These activists are hacking housing problems in NYC using apps and data

Affordable and humane housing is one of the most prominent problems in America’s metropolises. While all manner of task forces and social activists continue to attack it, no one group has been universally successful at tackling it. However, a community of like-minded coders in New York City has banded together to at least to make life a little better, the New York Times reports.

These do-gooders informally identify as the Housing Data Coalition and consist of a variety of principled hacktivists who are building easy-to-use, intuitive tools that employ data as a weapon to combat illicit and unethical housing practices in a city that houses nearly 9 million people. They call their tools “civic technology” and employ their skills in service of the people, not the landlords who prey on vulnerable populations.

There’s Dan Kass, who moved to New York City in 2013 and found his apartment in Crown Heights not only had been rented illegally, but was nearly heatless and infested with vermin. He soon co-founded, along with friends Ashley Treni and George Clement, a nonprofit technology startup called, which launched apps that help tenants track disputes with landlords and navigate housing court, among others. The dashboard interface on the apps makes it easier for community organizers and legal aid attorneys to track problems like leaks, mold or rodent infestations.

Other examples emerging the app developers include an app called Heat Seek NYC, created by students at a coding academy in the city. Designed to collect information even if a user doesn’t have a high degree of tech literacy, the app uses a smartphone’s sensors to measure building and apartment temperatures, helping prove when landlords are skimping on the heat. (In increasingly frigid NYC, landlords are required by law to maintain temperatures of at least 55 degrees.)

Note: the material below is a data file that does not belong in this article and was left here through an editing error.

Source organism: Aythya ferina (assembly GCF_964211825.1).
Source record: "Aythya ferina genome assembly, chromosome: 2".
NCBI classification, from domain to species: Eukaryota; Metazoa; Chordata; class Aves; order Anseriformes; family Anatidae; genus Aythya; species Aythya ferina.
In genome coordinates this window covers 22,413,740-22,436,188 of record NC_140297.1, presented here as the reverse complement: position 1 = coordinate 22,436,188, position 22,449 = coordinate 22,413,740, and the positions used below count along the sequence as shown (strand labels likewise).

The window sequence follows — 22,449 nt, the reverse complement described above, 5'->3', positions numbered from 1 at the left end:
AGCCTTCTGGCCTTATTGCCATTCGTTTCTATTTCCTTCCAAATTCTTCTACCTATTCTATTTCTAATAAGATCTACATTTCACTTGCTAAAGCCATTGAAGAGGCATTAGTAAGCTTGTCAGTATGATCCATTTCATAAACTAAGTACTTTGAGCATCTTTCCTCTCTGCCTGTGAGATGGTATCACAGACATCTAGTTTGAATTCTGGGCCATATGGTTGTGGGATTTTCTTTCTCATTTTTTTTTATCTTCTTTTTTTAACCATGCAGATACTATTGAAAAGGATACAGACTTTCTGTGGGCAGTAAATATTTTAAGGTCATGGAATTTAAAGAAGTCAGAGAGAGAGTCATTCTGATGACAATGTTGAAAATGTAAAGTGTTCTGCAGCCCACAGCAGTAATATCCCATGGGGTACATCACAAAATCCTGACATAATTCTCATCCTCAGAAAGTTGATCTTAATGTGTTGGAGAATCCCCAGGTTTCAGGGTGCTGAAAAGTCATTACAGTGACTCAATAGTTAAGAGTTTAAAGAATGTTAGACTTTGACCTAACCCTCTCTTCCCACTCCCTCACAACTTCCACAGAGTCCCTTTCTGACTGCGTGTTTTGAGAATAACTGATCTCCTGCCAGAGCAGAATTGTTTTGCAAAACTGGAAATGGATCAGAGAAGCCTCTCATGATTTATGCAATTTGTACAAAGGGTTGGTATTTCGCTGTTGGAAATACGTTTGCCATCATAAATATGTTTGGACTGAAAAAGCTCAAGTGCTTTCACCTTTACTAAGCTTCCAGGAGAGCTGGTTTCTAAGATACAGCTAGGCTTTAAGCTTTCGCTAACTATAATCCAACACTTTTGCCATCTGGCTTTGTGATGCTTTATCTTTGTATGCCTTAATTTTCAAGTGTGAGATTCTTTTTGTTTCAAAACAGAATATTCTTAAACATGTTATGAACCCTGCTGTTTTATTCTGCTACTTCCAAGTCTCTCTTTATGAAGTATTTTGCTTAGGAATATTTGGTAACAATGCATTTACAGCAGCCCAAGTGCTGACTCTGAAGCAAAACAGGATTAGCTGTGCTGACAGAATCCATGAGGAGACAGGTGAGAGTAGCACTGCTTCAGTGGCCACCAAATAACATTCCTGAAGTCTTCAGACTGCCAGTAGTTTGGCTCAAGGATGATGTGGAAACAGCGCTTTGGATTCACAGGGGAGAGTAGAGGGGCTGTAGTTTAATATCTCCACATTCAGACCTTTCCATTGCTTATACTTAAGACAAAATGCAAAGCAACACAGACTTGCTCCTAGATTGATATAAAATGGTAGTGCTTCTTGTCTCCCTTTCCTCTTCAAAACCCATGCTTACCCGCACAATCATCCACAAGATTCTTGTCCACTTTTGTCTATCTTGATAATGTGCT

Then there’s the Displacement Alert Project, an initiative of the Association for Neighborhood and Housing Development, a coalition of affordable housing groups. Their technology maps out buildings and neighborhoods at risk of displacement.

Many of the tools these activists are developing are designed to pierce the veil of secrecy that has protected the real estate moguls of America’s largest cities for decades. They identify the landlords that are speculative or even predatory in their practices and enables communities to organize against those malicious acts.

A recent initiative of grew out of monthly meetings at a shared workspace in Brooklyn where activists exchange ideas about how to make things better. The new tool is called Who Owns What and allows tenants to enter an address and look up other buildings associated with the landlord or management company.

The technology being developed under the umbrella of the Housing Data Coalition isn’t intended to replace more traditional activism such as canvassing or protests, but it does give tenants a better way of gathering and communicating evidence to make their case for fairness.

Emerging Tech

Face-scanning A.I. can help doctors spot unusual genetic disorders

Facial recognition can unlock your phone. Could it also be used to identify whether a person has a rare genetic disorder, based on their facial features? New research suggests it can.
Emerging Tech

The best 3D printers for 2019

On the hunt for a new 3D printer? We've got your back. Whether you're a beginner or a seasoned veteran, this list of the best 3D printers has what you're looking for.